Beauty is such a frenetic industry. It’s like tech–you feel out of the loop if you can’t keep up with every trend, with every innovation. If you follow different markets–Asia, Europe–as well as your own, it’s enough to send someone in a tizzy.
Seven months ago, before the ban, I tended to buy beauty for the product as much as the illusion it wields like a weapon. Who doesn’t want to buy into the story of that mystical ingredient that can make it look like you’ve been cryogenically frozen in time? Or the product that says it can counter all the lifestyle ills that you might indulge in, including crap diet?! (Um, yeah. That exists, apparently.)
I’ve finally gotten comfortable with not keeping up with the hype. Real talk: despite the numerous products that I’ve tried and would repurchase, I’ve actually repurchased just a few. There are a lot of factors in a repurchase, namely cost, effort and availability. Of the few things that I repurchase, there are very few things that would make me hurt if I lost or couldn’t replace them. (Salux, I am looking at you!)
Good products can help you attain clear, soft skin, awesome hair, amazing eyes and lips or whatever strikes your fancy. So long as you use them. They can’t really deliver any long-term effects. That mostly comes with lifestyle–which is boring and a lot harder to adhere to compared to a skin/hair/makeup regime. It’s so much easier to keep on buying the magic cream than to just suck it up and eat all the veggies and go to sleep at a decent hour and drink all the water instead of the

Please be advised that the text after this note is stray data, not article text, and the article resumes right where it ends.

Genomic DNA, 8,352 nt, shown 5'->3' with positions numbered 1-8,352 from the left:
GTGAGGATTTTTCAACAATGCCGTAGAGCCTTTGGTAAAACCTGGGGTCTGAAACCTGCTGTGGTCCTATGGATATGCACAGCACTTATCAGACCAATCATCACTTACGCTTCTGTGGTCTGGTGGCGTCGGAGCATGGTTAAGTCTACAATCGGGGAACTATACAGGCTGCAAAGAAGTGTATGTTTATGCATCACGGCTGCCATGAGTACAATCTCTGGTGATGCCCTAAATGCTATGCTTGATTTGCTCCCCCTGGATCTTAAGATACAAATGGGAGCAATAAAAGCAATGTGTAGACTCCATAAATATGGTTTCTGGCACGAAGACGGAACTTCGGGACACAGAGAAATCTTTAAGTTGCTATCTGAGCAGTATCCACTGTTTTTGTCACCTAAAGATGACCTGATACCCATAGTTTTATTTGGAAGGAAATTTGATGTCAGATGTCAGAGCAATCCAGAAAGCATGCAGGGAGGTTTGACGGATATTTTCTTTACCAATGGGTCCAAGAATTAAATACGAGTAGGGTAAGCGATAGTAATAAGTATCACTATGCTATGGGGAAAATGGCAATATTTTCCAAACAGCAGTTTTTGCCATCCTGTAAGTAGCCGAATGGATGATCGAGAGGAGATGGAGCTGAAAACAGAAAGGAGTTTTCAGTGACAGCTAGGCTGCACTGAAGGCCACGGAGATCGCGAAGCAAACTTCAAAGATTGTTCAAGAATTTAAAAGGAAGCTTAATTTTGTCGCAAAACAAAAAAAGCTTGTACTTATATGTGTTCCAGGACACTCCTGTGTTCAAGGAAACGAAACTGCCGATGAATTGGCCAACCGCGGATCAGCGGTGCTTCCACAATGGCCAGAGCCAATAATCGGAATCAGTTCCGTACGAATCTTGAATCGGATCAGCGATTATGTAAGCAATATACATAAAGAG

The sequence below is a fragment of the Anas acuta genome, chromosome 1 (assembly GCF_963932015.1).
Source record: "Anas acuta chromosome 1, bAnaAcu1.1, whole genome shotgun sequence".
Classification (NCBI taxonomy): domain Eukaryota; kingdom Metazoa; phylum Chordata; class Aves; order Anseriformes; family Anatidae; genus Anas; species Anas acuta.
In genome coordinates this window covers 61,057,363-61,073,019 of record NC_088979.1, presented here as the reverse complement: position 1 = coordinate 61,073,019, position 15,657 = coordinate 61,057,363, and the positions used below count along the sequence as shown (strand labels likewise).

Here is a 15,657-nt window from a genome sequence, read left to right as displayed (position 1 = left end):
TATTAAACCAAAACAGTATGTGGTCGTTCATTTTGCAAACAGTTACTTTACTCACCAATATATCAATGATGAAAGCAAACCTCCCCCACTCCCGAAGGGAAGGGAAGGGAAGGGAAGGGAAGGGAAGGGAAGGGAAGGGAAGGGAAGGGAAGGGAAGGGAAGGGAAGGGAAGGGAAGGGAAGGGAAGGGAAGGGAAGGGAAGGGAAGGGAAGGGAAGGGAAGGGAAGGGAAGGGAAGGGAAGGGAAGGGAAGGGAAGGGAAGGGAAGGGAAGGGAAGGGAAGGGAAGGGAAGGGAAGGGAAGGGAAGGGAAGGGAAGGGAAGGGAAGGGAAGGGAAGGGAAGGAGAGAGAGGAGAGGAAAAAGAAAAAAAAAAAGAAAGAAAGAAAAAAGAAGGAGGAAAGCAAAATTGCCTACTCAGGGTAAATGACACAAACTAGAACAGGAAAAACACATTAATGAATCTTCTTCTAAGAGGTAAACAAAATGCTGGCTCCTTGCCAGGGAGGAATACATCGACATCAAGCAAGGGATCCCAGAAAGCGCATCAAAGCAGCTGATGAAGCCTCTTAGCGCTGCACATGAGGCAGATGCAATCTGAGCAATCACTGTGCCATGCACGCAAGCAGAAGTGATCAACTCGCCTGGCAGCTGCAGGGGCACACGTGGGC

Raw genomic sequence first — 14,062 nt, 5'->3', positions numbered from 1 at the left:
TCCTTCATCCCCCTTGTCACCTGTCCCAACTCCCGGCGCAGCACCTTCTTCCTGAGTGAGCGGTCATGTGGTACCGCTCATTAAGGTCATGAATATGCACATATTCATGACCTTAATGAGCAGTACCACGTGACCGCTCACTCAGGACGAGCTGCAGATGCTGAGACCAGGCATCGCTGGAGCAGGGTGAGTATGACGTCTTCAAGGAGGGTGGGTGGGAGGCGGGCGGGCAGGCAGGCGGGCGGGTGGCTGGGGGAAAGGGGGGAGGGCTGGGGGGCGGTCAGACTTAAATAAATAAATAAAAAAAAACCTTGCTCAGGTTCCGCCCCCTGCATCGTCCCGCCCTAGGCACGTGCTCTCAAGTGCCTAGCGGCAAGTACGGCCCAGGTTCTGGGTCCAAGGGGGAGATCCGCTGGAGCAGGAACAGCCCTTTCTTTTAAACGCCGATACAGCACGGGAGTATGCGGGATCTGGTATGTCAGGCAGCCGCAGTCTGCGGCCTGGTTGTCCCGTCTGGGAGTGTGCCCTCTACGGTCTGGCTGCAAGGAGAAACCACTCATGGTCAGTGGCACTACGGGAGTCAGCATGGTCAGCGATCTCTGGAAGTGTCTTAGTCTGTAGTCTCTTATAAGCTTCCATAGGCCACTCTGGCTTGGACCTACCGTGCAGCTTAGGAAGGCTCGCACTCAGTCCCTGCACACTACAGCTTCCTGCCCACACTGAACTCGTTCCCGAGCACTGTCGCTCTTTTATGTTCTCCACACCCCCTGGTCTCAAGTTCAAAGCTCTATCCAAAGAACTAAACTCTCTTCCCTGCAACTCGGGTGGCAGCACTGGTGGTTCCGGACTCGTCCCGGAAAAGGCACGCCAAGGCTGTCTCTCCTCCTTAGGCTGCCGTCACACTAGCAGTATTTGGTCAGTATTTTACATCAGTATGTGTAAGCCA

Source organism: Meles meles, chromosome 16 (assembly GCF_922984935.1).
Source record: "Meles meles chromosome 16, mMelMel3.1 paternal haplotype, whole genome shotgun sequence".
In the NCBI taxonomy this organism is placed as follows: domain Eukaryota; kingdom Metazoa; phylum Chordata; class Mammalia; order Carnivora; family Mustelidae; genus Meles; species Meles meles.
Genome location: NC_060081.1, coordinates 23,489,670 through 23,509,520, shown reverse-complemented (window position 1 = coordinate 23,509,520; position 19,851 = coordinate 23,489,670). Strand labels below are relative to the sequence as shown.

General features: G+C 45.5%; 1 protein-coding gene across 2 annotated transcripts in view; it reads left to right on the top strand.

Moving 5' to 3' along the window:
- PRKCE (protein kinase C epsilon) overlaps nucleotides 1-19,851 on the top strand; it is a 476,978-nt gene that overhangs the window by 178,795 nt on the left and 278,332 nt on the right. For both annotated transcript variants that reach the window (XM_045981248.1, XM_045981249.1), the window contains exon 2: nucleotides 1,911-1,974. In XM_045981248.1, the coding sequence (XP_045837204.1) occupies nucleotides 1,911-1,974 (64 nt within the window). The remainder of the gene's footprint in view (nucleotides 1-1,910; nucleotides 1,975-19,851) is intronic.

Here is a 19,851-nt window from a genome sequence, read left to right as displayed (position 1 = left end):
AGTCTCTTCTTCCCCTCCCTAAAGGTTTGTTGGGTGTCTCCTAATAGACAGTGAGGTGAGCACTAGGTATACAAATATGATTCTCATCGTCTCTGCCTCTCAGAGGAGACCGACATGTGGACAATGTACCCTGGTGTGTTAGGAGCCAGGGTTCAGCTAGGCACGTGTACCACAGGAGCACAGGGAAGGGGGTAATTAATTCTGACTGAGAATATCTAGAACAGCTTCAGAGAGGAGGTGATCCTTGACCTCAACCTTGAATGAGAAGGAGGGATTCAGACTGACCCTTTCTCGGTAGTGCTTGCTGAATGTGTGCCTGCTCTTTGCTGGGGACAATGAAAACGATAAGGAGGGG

wine juice that you normally imbibe.
If you pare facial care back to its essentials, it probably consists of five things: a good makeup remover, a cleanser, an exfoliant of some kind, moisturizer and an SPF. That’s it. You can add the extras in–sheet masks, sleeping masks, facial mists–if you have the money and inclination. If those products aren’t really cutting it, you can change up your products or make your own concoctions.
My skin is constantly evolving. What I used to swear by in my teens, isn’t really cutting it when I’m heading up to thirty. I don’t expect it to. I’m definitely not stressing out from all the FOMO on testing out beauty. (Yeah, that was a big thing for me. I’m sure a lot of people who love beauty or blog about it are just as afflicted.)
At the end of the day, it’s just stuff. I care about finding good stuff, but I’m not so concerned about keeping up with the trends, the innovations or the buzziest ingredients.
Do you have a FOMO on beauty? What’s your relationship with
testing out the newest and the hottest things out there? Let me know
in the comments below or via social media!